Friday 29th October 2017 was the final day of SAP TechEd Las Vegas 2017. I would estimate that 75% of people who attended the conference used this day to fly home instead of going to the final sessions in the morning. Recently I posted blogs about the first four days of the conference:-
I could have gone out drinking with my fellow Mentors all through Thursday night and not go to sleep at all and end with breakfast at 5AM and then sleep it off. A lot of Mentors did just that but I had a rare burst of common sense and went to bed relatively early (i.e. before midnight) and thus was able to go to my final four hour workshop on the Friday morning.
Being a goat, Capra had no such qualms.
Goat Drinking Goat Beer
08:00 to 12:00 Upgrade to S/4 HANA Workshop
I mentioned earlier that the good thing about everyone going home early is that in any workshops on the Friday you do not have to share a PC….
Anyway, at work I sit near the BASIS department and though I am no expert by a very long shot I have always had a vague interest in the subject.
This stems primarily from the 2000/2001 time period where our SAP system kept crashing all the time and by necessity many people in the IT team, myself included, became experts on all the system monitoring / performance monitoring tools.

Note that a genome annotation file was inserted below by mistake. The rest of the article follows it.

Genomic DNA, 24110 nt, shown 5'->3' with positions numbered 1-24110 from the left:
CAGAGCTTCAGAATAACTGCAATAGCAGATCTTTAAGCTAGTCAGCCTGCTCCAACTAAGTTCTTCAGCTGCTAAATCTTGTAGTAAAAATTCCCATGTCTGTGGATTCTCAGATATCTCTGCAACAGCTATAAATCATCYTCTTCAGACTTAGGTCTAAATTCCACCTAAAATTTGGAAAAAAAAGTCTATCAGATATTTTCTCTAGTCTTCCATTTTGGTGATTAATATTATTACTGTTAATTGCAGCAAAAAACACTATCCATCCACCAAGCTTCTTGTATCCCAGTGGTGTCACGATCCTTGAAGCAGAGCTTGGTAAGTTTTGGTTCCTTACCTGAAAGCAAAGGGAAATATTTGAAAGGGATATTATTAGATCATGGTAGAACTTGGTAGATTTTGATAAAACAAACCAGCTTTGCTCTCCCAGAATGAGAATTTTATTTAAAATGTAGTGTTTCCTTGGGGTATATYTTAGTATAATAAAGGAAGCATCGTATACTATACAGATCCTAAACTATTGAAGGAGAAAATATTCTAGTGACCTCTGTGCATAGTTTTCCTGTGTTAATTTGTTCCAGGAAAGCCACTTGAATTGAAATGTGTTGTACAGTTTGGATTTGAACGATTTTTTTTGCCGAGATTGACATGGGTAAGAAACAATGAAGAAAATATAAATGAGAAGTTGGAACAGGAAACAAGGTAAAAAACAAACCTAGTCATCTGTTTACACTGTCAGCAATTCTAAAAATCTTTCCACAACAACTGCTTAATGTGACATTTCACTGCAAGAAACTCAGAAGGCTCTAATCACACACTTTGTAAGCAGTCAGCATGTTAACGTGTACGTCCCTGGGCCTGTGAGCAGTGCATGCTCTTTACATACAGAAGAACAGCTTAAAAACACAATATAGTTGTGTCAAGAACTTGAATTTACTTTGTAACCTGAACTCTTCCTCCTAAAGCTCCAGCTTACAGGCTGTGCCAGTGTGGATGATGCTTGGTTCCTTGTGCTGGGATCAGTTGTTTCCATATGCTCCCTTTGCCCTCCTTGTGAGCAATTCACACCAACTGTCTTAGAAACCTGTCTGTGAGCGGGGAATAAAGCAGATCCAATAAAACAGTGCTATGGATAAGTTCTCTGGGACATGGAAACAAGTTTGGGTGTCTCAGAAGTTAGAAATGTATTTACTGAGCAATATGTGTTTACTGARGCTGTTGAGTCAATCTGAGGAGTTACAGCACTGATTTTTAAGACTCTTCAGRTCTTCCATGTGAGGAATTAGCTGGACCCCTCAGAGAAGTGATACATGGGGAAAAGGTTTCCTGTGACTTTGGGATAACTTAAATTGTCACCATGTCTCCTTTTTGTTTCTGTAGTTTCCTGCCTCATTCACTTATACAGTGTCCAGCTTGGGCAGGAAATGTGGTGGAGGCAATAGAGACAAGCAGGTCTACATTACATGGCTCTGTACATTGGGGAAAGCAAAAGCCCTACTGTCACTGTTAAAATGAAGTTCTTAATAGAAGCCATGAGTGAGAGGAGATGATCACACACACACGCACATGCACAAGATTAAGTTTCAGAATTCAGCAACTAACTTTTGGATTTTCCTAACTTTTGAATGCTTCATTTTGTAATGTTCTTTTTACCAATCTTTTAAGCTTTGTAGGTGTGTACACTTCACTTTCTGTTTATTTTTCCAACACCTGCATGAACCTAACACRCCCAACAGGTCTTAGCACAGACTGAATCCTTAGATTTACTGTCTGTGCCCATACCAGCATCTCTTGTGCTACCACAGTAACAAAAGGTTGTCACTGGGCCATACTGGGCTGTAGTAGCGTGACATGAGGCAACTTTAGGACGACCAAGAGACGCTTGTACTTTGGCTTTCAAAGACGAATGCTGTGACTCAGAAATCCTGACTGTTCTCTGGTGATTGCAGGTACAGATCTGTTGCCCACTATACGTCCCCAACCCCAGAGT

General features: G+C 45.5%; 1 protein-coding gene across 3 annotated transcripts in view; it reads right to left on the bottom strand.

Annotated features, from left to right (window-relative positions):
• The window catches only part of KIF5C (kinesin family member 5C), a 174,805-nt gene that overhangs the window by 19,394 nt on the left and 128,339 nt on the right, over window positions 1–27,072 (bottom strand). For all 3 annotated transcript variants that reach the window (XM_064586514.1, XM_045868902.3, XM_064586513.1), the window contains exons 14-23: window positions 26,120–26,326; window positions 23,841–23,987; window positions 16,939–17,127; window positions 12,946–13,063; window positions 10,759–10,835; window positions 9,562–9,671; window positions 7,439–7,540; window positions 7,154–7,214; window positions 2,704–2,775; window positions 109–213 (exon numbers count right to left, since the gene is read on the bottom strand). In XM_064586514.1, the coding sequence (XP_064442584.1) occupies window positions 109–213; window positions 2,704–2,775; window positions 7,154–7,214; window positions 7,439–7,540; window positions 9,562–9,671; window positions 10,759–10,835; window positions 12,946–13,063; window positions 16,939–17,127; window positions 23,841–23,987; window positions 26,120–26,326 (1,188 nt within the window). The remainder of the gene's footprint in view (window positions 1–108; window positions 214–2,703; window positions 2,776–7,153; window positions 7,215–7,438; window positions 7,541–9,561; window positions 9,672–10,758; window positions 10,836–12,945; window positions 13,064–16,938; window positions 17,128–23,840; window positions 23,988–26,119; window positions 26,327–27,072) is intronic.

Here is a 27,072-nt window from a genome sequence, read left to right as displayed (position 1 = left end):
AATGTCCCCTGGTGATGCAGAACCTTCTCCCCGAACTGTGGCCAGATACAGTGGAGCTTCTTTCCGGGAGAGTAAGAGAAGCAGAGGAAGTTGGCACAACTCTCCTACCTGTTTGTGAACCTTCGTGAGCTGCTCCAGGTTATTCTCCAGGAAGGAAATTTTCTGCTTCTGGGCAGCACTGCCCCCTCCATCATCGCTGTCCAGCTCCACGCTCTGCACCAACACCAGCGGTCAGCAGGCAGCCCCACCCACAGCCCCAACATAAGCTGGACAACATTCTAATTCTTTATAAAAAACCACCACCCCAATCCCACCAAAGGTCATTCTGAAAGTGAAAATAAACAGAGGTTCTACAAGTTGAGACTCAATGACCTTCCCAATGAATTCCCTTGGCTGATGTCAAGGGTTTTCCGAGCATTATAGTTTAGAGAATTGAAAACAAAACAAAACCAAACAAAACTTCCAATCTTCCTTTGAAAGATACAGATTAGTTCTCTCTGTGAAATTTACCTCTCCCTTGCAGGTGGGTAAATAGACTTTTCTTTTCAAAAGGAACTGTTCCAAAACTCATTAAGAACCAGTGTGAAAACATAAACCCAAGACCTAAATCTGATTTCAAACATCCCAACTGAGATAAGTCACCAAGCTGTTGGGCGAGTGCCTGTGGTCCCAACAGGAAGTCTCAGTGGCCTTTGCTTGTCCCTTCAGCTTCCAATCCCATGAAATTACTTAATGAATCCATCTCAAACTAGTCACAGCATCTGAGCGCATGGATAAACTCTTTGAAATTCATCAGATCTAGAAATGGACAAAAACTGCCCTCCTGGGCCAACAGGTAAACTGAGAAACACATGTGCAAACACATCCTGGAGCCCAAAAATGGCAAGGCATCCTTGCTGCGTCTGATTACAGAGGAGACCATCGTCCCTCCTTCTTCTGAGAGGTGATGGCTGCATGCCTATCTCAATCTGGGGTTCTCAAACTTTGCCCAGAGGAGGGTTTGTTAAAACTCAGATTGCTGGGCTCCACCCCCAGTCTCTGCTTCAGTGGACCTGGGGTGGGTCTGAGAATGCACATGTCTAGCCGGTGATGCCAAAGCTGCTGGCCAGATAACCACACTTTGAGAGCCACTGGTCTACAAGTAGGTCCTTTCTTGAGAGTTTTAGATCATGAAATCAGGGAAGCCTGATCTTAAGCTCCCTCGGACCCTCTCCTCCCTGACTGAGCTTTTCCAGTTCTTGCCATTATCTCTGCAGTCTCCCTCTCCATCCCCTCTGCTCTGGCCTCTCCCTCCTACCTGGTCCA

However the only involvement I have ever had with upgrades is doing the SPDD/SPAU exercise, and of course fixing Z programs that break during upgrades. Mind you, I have found that if a Z program passes the extended program check in the source version it most likely will work fine in the target version. At least until now – S/4 HANA changes all the rules.
For this reason I signed up to the four hour workshop on the Friday morning where you went through a simulation of upgrading an ECC 6.0 system to an S/4 HANA system. At this point I would stress that SAP do not call this an “upgrade” but rather a “system conversion”. In the same way putting in an enhancement pack into an ECC 6.0 system was not an “upgrade” either.
There is a famous quote about this:-
Is this an upgrade?
In any event, hats off to whoever designed this workshop, as we know the investigation part of an upgrade can takes weeks (months) and the technical conversion the whole weekend (or more) and they managed to condense this into four hours whist still getting us attendees to use the actual tools.